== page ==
Seasonal Affective Disorder, or SAD, is more than just the â€œWinter Blues.â€ It is a form of seasonal or temporal depression that typically affects people during the winter months of longer nights and less sunlight. If you suffer from SAD, there are many alternative therapies that can naturally help you improve your mood and reduce depressive symptoms, even if you already use a light box for treatment.
- Improve your mood with food. Certain foods have proven relationships to brain function. Healthy Omega-3 fatty acids, complex carbohydrates, vitamins and minerals, amino acids, and lean protein are essential parts of a healthy diet that can also improve your mood. Snack on nuts or dark chocolate, feast on turkey or salmon with a spinach and quinoa salad, add colorful vegetables to everything, eat fruit for breakfast, and drink your milk for a happier mood in no time!
- Boost happiness with exercise. Physical activity â€“ both cardio and weight or resistance training â€“ helps tell your brain to produce feel-good chemicals and hormones. These chemicals help regulate mood, boost energy levels, and improve feelings of contentment. Working out on a regular basis can help give your brain a steady supply of feel-good chemicals to keep you happy all winter long.
- Try aromatherapy. Scents can have a powerful effect on brain function, promoting positive thinking or pleasant memories, easing tension and reducing anxiety or frustration, calming your mind and promoting clear thinking or restful sleep. Different scents may have different stimulating effects on your thought process, so consult a professional to get the most benefit out of your aromatherapy.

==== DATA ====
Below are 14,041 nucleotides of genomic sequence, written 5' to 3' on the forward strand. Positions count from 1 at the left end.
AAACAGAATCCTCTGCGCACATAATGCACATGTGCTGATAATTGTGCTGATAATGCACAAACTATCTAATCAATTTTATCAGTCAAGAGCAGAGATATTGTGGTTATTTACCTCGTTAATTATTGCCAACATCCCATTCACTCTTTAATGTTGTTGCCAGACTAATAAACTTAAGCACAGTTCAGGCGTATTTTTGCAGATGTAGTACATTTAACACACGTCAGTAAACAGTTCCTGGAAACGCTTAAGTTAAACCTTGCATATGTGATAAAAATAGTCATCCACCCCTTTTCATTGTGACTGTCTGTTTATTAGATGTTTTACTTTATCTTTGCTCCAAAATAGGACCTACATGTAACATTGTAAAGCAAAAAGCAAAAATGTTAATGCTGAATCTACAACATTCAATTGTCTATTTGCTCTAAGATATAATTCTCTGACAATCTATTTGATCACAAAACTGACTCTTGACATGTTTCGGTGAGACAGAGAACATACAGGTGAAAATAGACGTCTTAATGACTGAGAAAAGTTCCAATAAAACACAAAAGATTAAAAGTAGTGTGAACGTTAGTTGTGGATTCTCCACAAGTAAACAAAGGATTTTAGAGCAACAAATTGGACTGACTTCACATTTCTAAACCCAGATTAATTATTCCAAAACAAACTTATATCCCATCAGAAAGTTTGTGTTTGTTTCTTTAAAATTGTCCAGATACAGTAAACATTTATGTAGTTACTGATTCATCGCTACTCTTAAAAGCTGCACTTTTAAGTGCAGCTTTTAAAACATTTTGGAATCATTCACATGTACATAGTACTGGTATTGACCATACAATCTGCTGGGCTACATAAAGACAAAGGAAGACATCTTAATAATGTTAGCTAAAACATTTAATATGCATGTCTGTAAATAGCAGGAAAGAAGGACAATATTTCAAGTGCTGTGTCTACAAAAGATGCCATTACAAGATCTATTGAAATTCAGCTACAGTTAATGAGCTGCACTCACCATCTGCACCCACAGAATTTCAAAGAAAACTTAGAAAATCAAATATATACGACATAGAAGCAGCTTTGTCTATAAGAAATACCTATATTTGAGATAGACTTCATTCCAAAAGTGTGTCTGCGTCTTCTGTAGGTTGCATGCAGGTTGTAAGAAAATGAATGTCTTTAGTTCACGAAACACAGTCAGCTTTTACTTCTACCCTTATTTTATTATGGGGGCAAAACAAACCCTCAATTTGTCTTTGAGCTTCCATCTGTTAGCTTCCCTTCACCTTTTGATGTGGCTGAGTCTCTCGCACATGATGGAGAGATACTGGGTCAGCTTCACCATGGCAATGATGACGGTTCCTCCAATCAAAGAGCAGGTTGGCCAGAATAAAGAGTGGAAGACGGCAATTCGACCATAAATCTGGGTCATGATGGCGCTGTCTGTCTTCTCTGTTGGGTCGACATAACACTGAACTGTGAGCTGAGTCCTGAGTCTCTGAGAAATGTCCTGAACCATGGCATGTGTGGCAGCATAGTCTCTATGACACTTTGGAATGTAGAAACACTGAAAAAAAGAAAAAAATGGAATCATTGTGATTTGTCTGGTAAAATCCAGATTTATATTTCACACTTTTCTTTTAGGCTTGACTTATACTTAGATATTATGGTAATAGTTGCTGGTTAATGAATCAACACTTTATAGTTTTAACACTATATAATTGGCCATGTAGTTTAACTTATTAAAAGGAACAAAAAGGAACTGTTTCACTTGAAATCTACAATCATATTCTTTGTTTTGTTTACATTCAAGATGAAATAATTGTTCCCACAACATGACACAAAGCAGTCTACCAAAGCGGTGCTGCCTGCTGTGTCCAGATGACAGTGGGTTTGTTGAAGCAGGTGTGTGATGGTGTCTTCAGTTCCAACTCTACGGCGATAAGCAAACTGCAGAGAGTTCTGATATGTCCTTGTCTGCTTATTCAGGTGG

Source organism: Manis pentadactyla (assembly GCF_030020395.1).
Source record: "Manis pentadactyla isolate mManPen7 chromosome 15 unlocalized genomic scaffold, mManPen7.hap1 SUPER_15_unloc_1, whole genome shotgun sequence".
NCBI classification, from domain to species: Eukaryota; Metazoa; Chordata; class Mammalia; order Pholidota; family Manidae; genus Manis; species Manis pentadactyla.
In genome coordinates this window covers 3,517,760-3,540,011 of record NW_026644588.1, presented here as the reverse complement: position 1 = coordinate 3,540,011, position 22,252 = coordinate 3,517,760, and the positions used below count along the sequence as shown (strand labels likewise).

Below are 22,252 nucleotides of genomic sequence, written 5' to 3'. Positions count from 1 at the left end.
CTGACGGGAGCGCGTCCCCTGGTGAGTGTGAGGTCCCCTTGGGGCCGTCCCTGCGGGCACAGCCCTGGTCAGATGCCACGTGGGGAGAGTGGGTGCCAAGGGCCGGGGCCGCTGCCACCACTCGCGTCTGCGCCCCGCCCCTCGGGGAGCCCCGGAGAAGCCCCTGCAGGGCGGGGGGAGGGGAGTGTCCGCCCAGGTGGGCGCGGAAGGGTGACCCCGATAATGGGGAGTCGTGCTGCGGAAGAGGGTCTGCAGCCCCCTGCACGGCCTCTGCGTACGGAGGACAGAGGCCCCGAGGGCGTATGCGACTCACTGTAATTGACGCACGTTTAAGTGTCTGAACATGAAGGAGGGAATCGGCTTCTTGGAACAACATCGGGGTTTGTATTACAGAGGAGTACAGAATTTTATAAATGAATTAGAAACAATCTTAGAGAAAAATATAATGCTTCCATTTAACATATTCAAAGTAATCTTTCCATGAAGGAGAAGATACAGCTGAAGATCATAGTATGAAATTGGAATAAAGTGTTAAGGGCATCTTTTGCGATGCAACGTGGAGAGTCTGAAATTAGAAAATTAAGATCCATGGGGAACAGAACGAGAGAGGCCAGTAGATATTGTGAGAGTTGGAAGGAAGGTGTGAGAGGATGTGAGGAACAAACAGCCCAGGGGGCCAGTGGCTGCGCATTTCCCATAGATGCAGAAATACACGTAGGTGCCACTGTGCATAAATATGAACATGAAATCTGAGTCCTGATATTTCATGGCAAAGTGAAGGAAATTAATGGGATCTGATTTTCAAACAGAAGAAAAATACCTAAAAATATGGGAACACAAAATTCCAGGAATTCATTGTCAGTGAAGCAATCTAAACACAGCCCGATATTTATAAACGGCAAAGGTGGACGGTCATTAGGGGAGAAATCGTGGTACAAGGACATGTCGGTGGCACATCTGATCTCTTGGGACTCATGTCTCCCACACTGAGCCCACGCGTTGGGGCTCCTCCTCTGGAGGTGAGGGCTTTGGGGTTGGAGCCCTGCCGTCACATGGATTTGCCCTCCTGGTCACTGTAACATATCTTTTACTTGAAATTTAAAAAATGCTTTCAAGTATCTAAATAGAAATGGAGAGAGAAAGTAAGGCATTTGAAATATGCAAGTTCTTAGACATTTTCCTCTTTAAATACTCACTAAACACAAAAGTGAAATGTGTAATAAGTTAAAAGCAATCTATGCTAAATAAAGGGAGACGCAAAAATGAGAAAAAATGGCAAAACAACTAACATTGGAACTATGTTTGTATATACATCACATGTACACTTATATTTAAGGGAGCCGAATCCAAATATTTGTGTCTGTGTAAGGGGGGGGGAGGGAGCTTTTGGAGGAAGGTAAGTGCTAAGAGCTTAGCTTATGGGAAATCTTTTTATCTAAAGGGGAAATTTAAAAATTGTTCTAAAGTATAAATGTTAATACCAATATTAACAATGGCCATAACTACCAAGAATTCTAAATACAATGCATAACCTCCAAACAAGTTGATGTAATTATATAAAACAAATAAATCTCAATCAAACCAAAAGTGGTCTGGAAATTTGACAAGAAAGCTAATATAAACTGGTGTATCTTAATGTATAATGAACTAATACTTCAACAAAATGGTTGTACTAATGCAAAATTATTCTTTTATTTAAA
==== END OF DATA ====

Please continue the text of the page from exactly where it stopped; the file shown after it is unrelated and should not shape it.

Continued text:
- Consult an acupuncturist. This ancient treatment has been used to heal mental and physical ailments and is rapidly gaining popularity in Western cultures. Professional acupuncture sessions can help release tension, relieve anxiety, and stimulate feelings of peace and clarity.
- Hop in the water. Hydrotherapy is an alternative or complementary treatment for depressive symptoms. Hot tubs, pools, and even jet-massage tubs can help provide stress relief and boost energy levels. So take a bath, a swim, or sign up for some professional hydrotherapy to reap the benefits of good old H2O.
- Start a journal. Writing about your feelings or experiences just a few times a week during your SAD months may help reduce depressive symptoms. Experts believe that working through your emotions and channeling your thoughts through a diary or journal can help you cope with the change in your brainâ€™s chemical processes.
- Go outside! Light is a key factor in reducing symptoms of SAD â€“ that is why the primary treatment for SAD involves light therapy. To boost your chances of reducing feelings of depression, up your intake of natural light by taking a walk during lunchtime or exercising outside on the weekends.
- Talk it out. To further relieve feelings of depression and sadness during the winter months, try talking about it. Most people are willing to lend support to their loved ones who are suffering, so reach out to your friends and family and let them know what you are experiencing. Sometimes just letting others know about your pain or unhappiness can help reduce the mental burden you are carrying. If you do not want to discuss your feelings with people who are close to you, consider counseling sessions or group therapy, where you will have the opportunity to share your experiences with other who know exactly how you feel.
Seasonal Affective Disorder is a challenging condition, but it does not have to ruin your entire season. By taking these steps to make positive lifestyle changes and complementing your traditional light therapy treatments, you will be giving yourself the best possible chance at beating your disorder and escaping the symptoms of SAD.
Author Bio: Katie Brindâ€™Amour is a freelance writer who loves to share information about health and wellness. She is certified in Mental Health First Aid and is a Certified Health Education Specialist. She has a masters in Biology and is currently pursuing a PhD in Health Services Management and Policy. In her spare time, she works on her personal blog and dreams of writing the perfect historical novel.